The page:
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Jetty, Niger Delta. A man arrives at the end of the day to sell ice cream to children who have finished helping unload diesel fuel from the creeks. © Samuel James
Work from James’s series “The Water of My Land,” which ran in the September 2012 issue of Harper’s Magazine, will be showing at the Half King in the Chelsea neighborhood of Manhattan, from February 12 to April 7. Please join James and Harper’s art director Stacey D. Clarkson at the Half King on Tuesday, February 12, at 7:30 for a discussion of the stories and images from the series.
More from Samuel James:
Context — April 29, 2016, 11:34 am
Samuel James photographs the English Premier League season; Leicester City nears the title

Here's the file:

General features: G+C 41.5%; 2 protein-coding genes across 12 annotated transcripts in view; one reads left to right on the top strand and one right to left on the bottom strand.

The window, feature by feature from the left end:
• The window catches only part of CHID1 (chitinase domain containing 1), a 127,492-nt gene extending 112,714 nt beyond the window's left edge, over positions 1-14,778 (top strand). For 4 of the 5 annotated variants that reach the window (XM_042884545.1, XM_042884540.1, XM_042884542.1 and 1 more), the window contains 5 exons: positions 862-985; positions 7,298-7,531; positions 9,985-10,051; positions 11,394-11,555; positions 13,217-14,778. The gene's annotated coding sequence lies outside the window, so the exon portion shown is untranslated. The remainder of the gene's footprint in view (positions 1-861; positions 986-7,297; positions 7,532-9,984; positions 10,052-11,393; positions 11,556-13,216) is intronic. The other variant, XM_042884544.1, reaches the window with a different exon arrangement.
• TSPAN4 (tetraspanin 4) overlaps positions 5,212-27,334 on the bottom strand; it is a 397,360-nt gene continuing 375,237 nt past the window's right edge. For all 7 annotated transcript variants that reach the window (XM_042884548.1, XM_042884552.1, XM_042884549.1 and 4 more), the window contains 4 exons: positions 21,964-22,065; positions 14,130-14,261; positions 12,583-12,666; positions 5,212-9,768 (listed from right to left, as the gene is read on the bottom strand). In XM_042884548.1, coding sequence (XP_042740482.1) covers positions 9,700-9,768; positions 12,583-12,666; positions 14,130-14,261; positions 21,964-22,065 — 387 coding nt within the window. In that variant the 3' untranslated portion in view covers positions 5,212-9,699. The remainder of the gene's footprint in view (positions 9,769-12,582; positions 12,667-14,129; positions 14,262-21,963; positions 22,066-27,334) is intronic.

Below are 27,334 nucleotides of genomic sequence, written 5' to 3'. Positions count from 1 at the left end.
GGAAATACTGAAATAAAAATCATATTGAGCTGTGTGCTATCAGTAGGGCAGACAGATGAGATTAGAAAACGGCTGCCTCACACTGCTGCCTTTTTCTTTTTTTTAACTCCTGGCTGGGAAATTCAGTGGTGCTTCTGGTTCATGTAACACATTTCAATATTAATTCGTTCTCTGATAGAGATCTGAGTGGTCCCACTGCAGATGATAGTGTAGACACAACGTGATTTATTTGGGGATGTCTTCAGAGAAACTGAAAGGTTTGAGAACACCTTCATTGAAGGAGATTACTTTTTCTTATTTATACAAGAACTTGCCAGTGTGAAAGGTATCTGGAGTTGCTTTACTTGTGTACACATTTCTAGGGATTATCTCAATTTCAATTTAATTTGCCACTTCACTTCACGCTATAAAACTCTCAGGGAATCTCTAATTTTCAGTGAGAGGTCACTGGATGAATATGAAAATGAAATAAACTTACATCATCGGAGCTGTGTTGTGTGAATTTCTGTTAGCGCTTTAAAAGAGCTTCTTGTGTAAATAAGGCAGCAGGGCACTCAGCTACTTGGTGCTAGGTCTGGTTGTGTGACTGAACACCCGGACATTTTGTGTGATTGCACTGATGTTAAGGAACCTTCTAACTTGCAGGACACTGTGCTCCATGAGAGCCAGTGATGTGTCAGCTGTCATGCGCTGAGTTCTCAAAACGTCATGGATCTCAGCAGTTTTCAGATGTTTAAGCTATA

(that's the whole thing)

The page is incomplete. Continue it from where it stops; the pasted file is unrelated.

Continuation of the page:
Years ago, I lived in Montana, a land of purple sunsets, clear streams, and snowflakes the size of silver dollars drifting through the cold air. There were no speed limits and you could legally drive drunk. My small apartment in Missoula had little privacy. In order to write, I rented an off-season fishing cabin on Rock Creek, a one-room place with a bed and a bureau. I lacked the budget for a desk. My idea was to remove a sliding door from a closet in my apartment and place it over a couple of hastily cobbled-together sawhorses.
Amount the inventor of the yellow “smiley face” had received for it by the time of his death in April:
An astrophysicist observed that the early universe looked like vegetable soup.
In North Korea, a missile capable of striking U.S. bases overseas blew up immediately after a test launch, and in North Carolina, a G.O.P. headquarters was firebombed.
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“Matt was happy enough to sustain himself on the detritus of a world he saw as careening toward self-destruction, and equally happy to scam a government he despised. 'I’m glad everyone’s so wasteful,' he told me. 'It supports my lifestyle.'”